In the wake of this week’s announcement that a new Penn Station is coming by 2020 (in theory, anyway), several alternative proposals for the maligned train terminal have emerged.
A stunning example was put forth this morning by the New York Times and Practice for Architecture and Urbanism (PAU), the firm founded by former SHoP Architects principal Vishaan Chakrabarti. Times archicritic Michael Kimmelman explained the reasoning for the collaboration thusly: "Can we go further than what the governor is doing? What would it take to truly transform Penn Station?"
As he points out, Governor Cuomo’s plan for the new Penn is fine, but it overlooks one major problem: Madison Square Garden. For years, plans to revamp Penn Station have also involved moving MSG, which sits atop the current train terminal. In 2013, the New York City Council extended the arena’s lease for only 10 years, with the idea being that it will eventually be torn down and the stadium moved (possibly to a site on Tenth Avenue) to accommodate work on a new train terminal.
But there are a few complicating factors, not least of which is money. A study conducted earlier this year theorized that moving MSG could cost as much as $5 billion (when you take into account things like demolition costs, purchasing a new plot of land for the arena, and more), and really, no one wants another bloated, over-budget transit project happening in the city. Plus, as the Gateway tunnel project moves forward, a new Penn Station is now more urgently needed.
But Chakrabarti’s proposal tackles the MSG problem head on: he proposes moving the arena, but repurposing its current building as an airy component of the larger Penn Station complex. The design that Chakrabarti proposes was informed by—no surprises here—McKim, Mead and White’s old Penn Station, which was demolished in 1963. That station’s grand stairways, high ceilings, and open floorplan would be replicated, with and the circular structure that currently holds MSG would transform into "a blastproof glass facade that would allow in light and views while enabling passive heating and cooling."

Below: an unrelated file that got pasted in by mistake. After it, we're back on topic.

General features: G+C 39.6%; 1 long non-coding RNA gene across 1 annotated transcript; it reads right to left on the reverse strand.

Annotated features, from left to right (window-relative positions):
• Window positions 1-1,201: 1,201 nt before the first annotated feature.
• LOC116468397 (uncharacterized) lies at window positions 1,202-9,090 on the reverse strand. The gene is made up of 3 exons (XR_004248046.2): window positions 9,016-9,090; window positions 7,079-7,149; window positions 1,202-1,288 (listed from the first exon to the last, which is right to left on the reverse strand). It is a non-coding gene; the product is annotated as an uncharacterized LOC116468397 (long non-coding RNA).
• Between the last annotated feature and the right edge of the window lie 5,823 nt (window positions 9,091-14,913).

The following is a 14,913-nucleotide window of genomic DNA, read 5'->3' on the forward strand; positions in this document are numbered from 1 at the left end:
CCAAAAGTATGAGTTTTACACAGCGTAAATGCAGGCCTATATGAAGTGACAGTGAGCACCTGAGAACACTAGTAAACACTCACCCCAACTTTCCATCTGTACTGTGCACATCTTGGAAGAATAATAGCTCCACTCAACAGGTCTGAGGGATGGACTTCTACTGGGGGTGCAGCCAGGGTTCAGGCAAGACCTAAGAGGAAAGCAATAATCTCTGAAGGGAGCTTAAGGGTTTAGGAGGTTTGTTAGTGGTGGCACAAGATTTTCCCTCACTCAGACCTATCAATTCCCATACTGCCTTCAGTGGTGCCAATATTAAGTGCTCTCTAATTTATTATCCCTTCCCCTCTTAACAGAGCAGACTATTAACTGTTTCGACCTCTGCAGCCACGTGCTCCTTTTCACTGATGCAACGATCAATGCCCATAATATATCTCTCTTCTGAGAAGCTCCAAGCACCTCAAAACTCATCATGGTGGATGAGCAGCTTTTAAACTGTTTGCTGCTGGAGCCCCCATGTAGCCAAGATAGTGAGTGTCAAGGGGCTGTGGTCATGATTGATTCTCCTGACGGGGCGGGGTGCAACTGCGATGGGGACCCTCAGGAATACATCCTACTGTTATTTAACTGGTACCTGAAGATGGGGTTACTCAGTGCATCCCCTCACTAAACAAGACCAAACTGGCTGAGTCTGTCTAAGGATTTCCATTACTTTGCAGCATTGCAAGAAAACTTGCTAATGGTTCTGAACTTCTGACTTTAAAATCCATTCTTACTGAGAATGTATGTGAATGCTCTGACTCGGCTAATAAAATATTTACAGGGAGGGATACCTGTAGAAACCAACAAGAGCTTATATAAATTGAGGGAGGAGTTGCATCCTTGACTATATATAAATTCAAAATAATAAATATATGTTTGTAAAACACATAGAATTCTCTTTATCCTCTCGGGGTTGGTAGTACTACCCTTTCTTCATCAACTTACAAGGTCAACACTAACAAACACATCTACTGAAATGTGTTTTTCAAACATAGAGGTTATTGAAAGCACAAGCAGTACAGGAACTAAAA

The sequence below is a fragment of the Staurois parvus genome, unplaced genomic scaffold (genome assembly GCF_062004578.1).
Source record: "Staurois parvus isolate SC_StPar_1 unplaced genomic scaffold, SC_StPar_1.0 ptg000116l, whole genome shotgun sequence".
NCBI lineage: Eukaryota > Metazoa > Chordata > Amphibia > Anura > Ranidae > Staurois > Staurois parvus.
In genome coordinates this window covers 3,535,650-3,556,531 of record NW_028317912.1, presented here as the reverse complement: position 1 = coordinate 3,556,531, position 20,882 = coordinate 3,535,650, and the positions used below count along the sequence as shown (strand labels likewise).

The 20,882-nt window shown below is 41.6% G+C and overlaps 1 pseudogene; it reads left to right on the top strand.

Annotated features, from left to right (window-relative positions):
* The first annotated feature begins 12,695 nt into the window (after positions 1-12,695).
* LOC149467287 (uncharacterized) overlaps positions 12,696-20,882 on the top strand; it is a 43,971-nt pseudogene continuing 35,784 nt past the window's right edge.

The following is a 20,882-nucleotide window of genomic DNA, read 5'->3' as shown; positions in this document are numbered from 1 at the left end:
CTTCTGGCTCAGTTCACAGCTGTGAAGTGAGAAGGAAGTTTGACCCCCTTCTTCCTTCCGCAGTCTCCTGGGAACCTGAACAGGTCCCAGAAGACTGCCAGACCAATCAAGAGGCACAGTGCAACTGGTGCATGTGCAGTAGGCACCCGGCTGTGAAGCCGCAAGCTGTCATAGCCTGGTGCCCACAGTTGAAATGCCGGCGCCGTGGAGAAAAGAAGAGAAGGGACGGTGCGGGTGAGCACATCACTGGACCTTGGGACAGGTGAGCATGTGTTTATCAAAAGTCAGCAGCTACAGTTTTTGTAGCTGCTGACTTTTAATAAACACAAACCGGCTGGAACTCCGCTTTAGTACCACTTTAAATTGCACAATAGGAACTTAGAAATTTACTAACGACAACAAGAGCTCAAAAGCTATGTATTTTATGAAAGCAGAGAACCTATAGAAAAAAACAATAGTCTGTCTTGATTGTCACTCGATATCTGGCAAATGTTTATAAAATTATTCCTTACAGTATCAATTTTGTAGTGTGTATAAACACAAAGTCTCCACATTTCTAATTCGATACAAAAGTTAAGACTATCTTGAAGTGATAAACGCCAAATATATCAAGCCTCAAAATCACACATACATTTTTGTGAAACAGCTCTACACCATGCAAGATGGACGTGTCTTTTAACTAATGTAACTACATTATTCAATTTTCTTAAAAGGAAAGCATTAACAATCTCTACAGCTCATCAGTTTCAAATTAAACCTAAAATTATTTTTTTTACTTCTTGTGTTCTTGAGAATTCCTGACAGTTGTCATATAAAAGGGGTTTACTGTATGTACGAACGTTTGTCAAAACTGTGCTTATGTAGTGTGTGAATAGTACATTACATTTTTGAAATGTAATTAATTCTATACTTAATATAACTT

Renderings created by PAU for the Times show how this could be accomplished, and Chakrabarti elaborates:
Once the Garden is in its new home, its structure and foundations would be "recycled": We would take off its unsightly concrete cladding, demolish the interior, rebuild the mezzanines and vertical circulation to the platforms below, and remove many of the support columns on the train platforms that passengers have to dodge today.
And then there’s this, which is a pretty nifty idea (one that, as Kimmelman notes, echoes the 1964 World’s Fair Pavilion in Flushing Meadows-Corona Park):
The familiar cylindrical form of the Garden could be transformed into a monumental yet transparent pavilion. We propose that the ceiling, which is the roof of the existing arena, feature a map of New York to orient travelers, a contemporary update of the stars on the ceiling of Grand Central.
Under Chakrabarti’s plan, this new facility would connect to the proposed Moynihan Train Hall, designed by Skidmore, Owings & Merrill, creating a "grand civic space" that could complement Governor Cuomo’s plans. The projected cost: $3 billion, which includes both the cost of revamping the old MSG structure, as well as that of building a new arena nearby.
There are sure to be critics of Chakrabarti’s plan—and of course, it’s merely a thought experiment, not something that will necessarily be put into practice—but it’s certainly an interesting proposal. (Do you agree? Disagree? Share your thoughts in the comments!)
"Penn Station should be transformed into a world-class transit hub with enhanced rail capacity and enduring public architecture, a place that rejuvenates its surroundings," Chakrabarti writes. "It won’t be easy. But the alternative, decades more of gloom in an increasingly congested, unsafe subterranean maze, is not worthy of our city." That, at least, is something we can all agree on.